• Ask questions that generate energy. Make sure the problem (or opportunity) is unambiguous and interesting, if not terrifically exciting. For example, instead of asking how to reduce operating costs within manufacturing, solicit ideas about how to get products out the door faster, with less hassle and waste, while maintaining at least the same standards of quality. Ask questions that are broad enough to generate ideas a bit outside of the immediate opportunity, yet specific enough to help steer thinking into productive pathways. When setting up an online "think tank," invite representative participants to try out the questions and give you feedback before rolling out to a larger crowd. What seems like a clear question to you might be interpreted a completely different way by someone else.
  • Keep the ideas flowing - or stem the gusher? If you have a specific process and end date in mind, call it out clearly, so people will know when to shut off the flow of ideas. For example: The senior management team will create a short list of projects for further exploration, based upon the following criteria, by February 10 ... and will announce the final list by March 15. Or, if you want to keep ideas percolating over a longer period of time given the perennial nature of a particular challenge, e.g. how best to reward and retain top talent, keep an online area open, with occasional reminders, alerts and frequent expressions of gratitude.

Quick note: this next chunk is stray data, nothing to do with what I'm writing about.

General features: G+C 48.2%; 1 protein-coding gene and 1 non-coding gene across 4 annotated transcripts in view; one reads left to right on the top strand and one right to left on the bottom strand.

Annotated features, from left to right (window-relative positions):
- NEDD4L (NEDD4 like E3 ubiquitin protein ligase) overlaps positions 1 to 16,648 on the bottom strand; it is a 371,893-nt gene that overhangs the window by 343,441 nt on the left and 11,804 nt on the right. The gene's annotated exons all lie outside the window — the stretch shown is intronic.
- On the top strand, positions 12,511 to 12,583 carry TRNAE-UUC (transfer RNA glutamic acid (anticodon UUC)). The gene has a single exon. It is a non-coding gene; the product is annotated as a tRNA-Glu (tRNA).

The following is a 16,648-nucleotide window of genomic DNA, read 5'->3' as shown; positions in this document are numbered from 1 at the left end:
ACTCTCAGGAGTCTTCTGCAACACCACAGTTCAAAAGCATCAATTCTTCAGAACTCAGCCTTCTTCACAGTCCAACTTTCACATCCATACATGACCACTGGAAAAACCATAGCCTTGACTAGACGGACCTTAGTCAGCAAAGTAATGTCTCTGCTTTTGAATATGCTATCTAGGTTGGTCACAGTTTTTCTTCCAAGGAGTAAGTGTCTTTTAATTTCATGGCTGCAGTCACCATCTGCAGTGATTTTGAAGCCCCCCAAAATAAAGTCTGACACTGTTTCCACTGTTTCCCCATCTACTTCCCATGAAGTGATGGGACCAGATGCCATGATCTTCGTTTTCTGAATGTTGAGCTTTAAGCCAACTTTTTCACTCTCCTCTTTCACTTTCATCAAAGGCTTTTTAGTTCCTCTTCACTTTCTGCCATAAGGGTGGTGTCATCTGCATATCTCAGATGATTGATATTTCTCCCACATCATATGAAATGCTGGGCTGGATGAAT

• Bake at least a little brainstorming into every team meeting. Generating ideas can be a great way to open up a team meeting with excitement and energy, or end a meeting on a high note. Whether you're meeting face to face, virtually, or a combination, set aside at least a sliver of team time to brainstorm new possibilities. Calibrate how much time you'll need based on the richness and complexity of the topic. For example, you may need just five minutes to elicit ideas for a new team logo, but you may need a half-hour to brainstorm ways to train supervisors on a confusing new HR policy. Asking people for their best ideas on a regular basis has a way of making them feel important and inspired.

While it's tempting to dismiss innovation as someone else's job, preferably someone whose schedule has a lot more vacancies than yours!, it behooves each of us, as individuals and as leaders, to carve out opportunities to showcase our best thinking. Generating new ideas is not only fun and energizing, but it's the best way to maintain our competitive edge. The challenge for virtual leaders is to make innovation a priority for your team members by creating the time and space for original thinking, both independently and together.


More Articles on Virtual Team Buidling by Nancy Settle-Murphy

How Virtual Leaders Can Help Others Thrive in a World of Complexity

How to Disengage Your Virtual Team in 10 Easy Steps

Talk Trumps Text for Harnessing Hidden Know-How


About the Author

Nancy Settle-Murphy is a facilitator of remote and face-to-face meetings, trainer, presenter and author of many articles and white papers aimed at getting the most out of remote teams, especially those that span cultures and time zones. Go to Nancy's Guided Insights Web site for more information about her services, including workshops and webinars.